Atypical

I've found that a key marker of a good book is one where eager anticipation of what is to come supersedes schedules, priorities, and healthy sleep habits.  This may also the marker of a good TV show.  One where you are itching to find out what happens next, wide awake despite the late hour, and feel paralyzed when the screen casually rolls into the next episode and you agreeably, willingly follow along.

This is Atypical.  While I was sad that it was only 8 episodes, this show is well rounded, and on the whole, an insightful and heartwarming comedy about one individual's life in high school with autism. Meet Sam Gardner, a quirky, Antarctic obsessed high school senior with high functioning autism.  The show invites us into Sam's little world, giving the viewer insight into how he thinks, what he feels, and how certain situations downright frustrate him and why. In addition to navigating the daily challenges of high school life, Sam triumphantly decides that he is ready to start dating and acquire a girlfriend.  However, this turns out more challenging than his research suggests, and Sam finds himself completely unequipped and perplexed on how to date.

The cast is excellent, Bridgette Lundy-Paine shines as Sam's blunt, often abrasive younger sister Casey, who is equally annoyed and protective of her older brother.  Sam's dad, Doug, is earnest, frank, and likable.  As the show develops, we learn how he's struggled to connect meaningfully with his son, having attempted many times, only to be rebuffed as his efforts - while genuine - did not resonate with Sam. As the show unfolds, they soon turn a corner as Sam begins to see his dad as the most suitable candidate to dole out advice on how to get a girlfriend.  With this shift of parental involvement and trust, Sam's mom, Elsa, (played by Jennifer Jason Leigh, my least favorite character in the series) finds herself in the throws of a mid-life crisis as she struggles to understand her identity apart from being Sam's advocate and mom.  The cast is well rounded with strong supporting characters such as Sam's friend Zahid, his friend and co-worker at the electronics store is ever present with string of cheesy one-liners and sage advice to pick up girls.  Also likable is Casey's persistent friend turned love interest, Evan, who wears her down with his affable, stoner charm.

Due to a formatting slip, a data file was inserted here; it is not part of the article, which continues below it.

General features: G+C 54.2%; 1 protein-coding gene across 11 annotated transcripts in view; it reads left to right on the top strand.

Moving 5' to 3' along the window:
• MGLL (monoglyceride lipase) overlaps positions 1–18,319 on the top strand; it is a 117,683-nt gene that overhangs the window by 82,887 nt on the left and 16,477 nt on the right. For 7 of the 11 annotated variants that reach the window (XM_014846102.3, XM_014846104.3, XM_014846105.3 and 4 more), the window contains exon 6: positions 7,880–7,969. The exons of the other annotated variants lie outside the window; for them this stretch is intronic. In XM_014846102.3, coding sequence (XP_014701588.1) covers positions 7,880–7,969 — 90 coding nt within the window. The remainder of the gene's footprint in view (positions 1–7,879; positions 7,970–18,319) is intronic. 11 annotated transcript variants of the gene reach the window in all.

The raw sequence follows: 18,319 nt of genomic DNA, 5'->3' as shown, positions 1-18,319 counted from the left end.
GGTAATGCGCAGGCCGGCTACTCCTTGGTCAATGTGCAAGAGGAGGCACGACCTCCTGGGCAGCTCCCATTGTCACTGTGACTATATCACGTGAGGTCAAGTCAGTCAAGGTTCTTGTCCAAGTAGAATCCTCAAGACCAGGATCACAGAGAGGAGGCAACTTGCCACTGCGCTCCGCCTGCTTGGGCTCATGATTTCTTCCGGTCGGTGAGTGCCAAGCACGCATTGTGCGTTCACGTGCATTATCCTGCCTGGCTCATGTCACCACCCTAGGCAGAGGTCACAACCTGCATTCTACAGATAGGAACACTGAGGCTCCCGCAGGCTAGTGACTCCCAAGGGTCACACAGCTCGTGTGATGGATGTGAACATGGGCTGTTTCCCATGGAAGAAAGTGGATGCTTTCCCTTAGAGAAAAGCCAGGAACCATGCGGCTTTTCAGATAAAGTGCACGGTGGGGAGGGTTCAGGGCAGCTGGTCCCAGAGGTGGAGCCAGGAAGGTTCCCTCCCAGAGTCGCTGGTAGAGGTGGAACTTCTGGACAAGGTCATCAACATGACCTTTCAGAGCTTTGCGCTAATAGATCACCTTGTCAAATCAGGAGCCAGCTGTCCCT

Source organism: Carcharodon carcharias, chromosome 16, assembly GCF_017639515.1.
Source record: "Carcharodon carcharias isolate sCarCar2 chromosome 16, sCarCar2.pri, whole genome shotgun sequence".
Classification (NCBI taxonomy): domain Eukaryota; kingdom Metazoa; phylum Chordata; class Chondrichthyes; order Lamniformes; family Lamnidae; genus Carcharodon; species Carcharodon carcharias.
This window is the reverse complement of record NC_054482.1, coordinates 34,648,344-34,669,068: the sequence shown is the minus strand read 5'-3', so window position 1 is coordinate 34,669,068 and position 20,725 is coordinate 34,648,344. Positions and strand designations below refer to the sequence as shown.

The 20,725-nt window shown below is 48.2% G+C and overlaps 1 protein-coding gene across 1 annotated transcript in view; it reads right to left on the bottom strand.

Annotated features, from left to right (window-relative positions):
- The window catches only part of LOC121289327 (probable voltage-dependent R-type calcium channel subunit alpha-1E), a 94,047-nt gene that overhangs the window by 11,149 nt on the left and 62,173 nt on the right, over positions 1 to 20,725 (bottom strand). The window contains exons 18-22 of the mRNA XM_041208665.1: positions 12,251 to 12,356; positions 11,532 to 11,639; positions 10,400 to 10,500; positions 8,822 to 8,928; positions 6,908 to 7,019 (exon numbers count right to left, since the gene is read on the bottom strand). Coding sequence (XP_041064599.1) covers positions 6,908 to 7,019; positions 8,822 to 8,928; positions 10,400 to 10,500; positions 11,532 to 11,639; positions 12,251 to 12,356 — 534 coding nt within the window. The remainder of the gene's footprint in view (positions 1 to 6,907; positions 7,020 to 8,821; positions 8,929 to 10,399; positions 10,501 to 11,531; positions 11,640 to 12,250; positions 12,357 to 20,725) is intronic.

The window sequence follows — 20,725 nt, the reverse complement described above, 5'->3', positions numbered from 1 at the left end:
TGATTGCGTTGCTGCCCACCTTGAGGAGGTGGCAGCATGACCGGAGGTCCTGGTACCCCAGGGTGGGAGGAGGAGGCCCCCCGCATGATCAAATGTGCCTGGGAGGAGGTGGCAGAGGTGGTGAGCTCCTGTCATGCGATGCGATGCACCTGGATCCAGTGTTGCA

While I recognize that this show doesn't even begin to scratch the surface of what it is like to live with autism, I think it's a good place to begin a dialogue about autism and educate oneself.  Having worked in the public school system as a paraeducator and teacher for many years, I myself have taught many students on the autism spectrum,  and while it is important to note that while no two students with autism are the same, I recognize attributes, language, and mannerisms of former students in Sam.  I was pleasantly surprised at how heartwarming the story is, while being sensitive to the challenges that may come with parenting, and being a friend, and sibling to a child with atypical needs.  

If you haven't yet, go check out Atypical.  It's worth a watch!

This post is part of my partnership with Netflix where I share what my family and I are watching each month on our favorite streaming platform. All thoughts and opinions are my own.  #StreamTeam

image/netflix
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